Photo credit: http://www.secularism.org.uk/blog/2012/05/a-message-from-simon-calvert-of-the-christian-institute-and-keith-porteous-wood-of-the-national-secular-society
Photographer: Rakshita Patel
You will recall that on Monday 10 December 2012 the Reform Section 5 Campaign staged a protest. Peter Tatchell (dressed as a police officer), a student, and a pantomine horse gathered outside the Home Office HQ at 2 Marsham Street, London to highlight the case of an Oxford student who was arrested in 2005 under Section 5 of the Public Order Act for joking that a police officer's horse was gay.
This is the video of our protest (featuring my purple woolly hat and my hand - FINALLY my 5 seconds of celebrity!):Why did we do this?
Cut and pasted from the Peter Tatchell Foundation Website:
The Reform Section 5 Campaign was about ending the criminalisation of mere insults.
“The insults clause of Section 5 menaces free speech. It has been misused too many times to suppress freedom of expression. Reform of the law is supported by the present and previous Director of Public Prosecutions, the former Lord Chancellor Lord Mackay, the Independent Police Complaints Commission, Liberty, Justice and the Equality and Human Rights Commission, as well as the Reform Section 5 campaign. The Association of Chief Police Officers has no objection to reform,” said Peter Tatchell, Director of the human rights organisation, the Peter Tatchell Foundation, which is backing the repeal of the insults clause.
“The criminalisation of insults is far too subjective and constitutes a dangerously low prosecution threshold. Anyone who values free speech and robust debate should welcome its removal from Section 5.
“The Section 5 ban on insults has been abused to variously arrest people protesting peacefully against abortion and campaigning for gay equality and animal welfare. Other victims include Christian street preachers and critics of Scientology.
“Freedom of expression is one of the most important of all human rights. It should be only restricted in extreme circumstances. The open exchange of ideas - including unpalatable, even offensive ones - is the hallmark of a free and democratic society,” he said.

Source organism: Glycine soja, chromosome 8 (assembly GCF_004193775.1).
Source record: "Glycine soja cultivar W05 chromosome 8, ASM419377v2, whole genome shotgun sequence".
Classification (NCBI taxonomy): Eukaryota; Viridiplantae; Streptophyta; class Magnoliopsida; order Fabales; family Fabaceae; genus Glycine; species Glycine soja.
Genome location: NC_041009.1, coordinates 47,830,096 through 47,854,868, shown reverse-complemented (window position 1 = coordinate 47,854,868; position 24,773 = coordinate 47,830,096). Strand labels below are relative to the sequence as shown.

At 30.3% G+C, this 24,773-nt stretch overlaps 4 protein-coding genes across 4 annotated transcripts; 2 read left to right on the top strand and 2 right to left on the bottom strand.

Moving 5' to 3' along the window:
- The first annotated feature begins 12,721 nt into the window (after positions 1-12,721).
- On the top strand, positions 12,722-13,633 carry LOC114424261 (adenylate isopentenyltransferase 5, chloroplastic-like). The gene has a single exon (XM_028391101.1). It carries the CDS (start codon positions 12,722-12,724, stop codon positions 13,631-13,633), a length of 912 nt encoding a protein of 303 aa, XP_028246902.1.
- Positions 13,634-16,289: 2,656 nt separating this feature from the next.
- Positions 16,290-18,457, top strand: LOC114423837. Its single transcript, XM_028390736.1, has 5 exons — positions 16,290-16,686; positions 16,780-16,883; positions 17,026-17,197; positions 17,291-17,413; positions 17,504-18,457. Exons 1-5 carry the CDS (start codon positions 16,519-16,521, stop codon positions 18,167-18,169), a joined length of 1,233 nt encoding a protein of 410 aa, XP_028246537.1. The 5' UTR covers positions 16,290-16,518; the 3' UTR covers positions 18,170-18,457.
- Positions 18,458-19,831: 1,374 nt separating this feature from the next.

Section 5 of the Public Order Act 1986 criminalises “threatening, abusive or insulting words or behaviour... within the hearing or sight of a person likely to be caused harassment, alarm or distress thereby.”
“There is no requirement to prove that anyone has been harassed, alarmed or distressed. The mere likelihood is sufficient to secure a conviction. Moreover, an offence is committed regardless of the offender’s intention. Innocently intended words can result in a criminal record. The police and the courts can decide if a person might feel insulted. This is a threat to free speech.
“What constitutes a criminal insult is completely elastic and subjective, which is why people have been arrested for criticising homosexuality and Islamist extremists.
"This legislation has been on the statue books 26 years. It was initially introduced to tackle football hooliganism and public disorder. The legislation is now being misused to criminalise people for trivial comments, including those who were simply expressing their views or beliefs.
“The Reform Section 5 campaign includes all shades of opinion, from the Christian Institute to the National Secular Society, Freedom Association, Big Brother Watch and the Peter Tatchell Foundation. On this issue, we’ve sunk our differences and are working together to defend free speech and the right to protest," said Mr Tatchell.UPDATE
On Monday 14 January the Home Secretary, Theresa May, told the House of Commons that the Government would accept the Lords amendment to remove the word “insulting” from Section 5 of the Public Order Act 1986.
Theresa May told the House that the Government respected the view of the House of Lords and said comments by the Director of Public Prosecutions, Keir Starmer, meant the Government was “not minded to challenge the amendment” made in the Lords.
She said: “Looking at past cases the Director of Public Prosecutions could not identify any where the behaviour leading to a conviction could not be described as abusive as well as insulting. He has stated that the word insulting could safely be removed without the risk of undermining the ability of the CPS to bring prosecutions.”
This vital free speech reform will not come into effect for a period of months as the Crime and Courts Bill must complete its passage through Parliament.This represents a victory for free speech in the United Kingdom.
You can see and read the coverage of the Reform Section 5 Campaign Victory here:http://reformsection5.org.uk/2013/01/coverage-of-victory-to-reform-section-5/
You can read all about the Reform Section 5 Campaign on its website here:http://reformsection5.org.uk/Congratulations to the Reform Section 5 Campaign, Peter Tatchell and the Peter Tatchell Foundation, the National Secular Society, and the Christian Institute for WINNING the argument and securing the Reform of Section 5 - Very well done!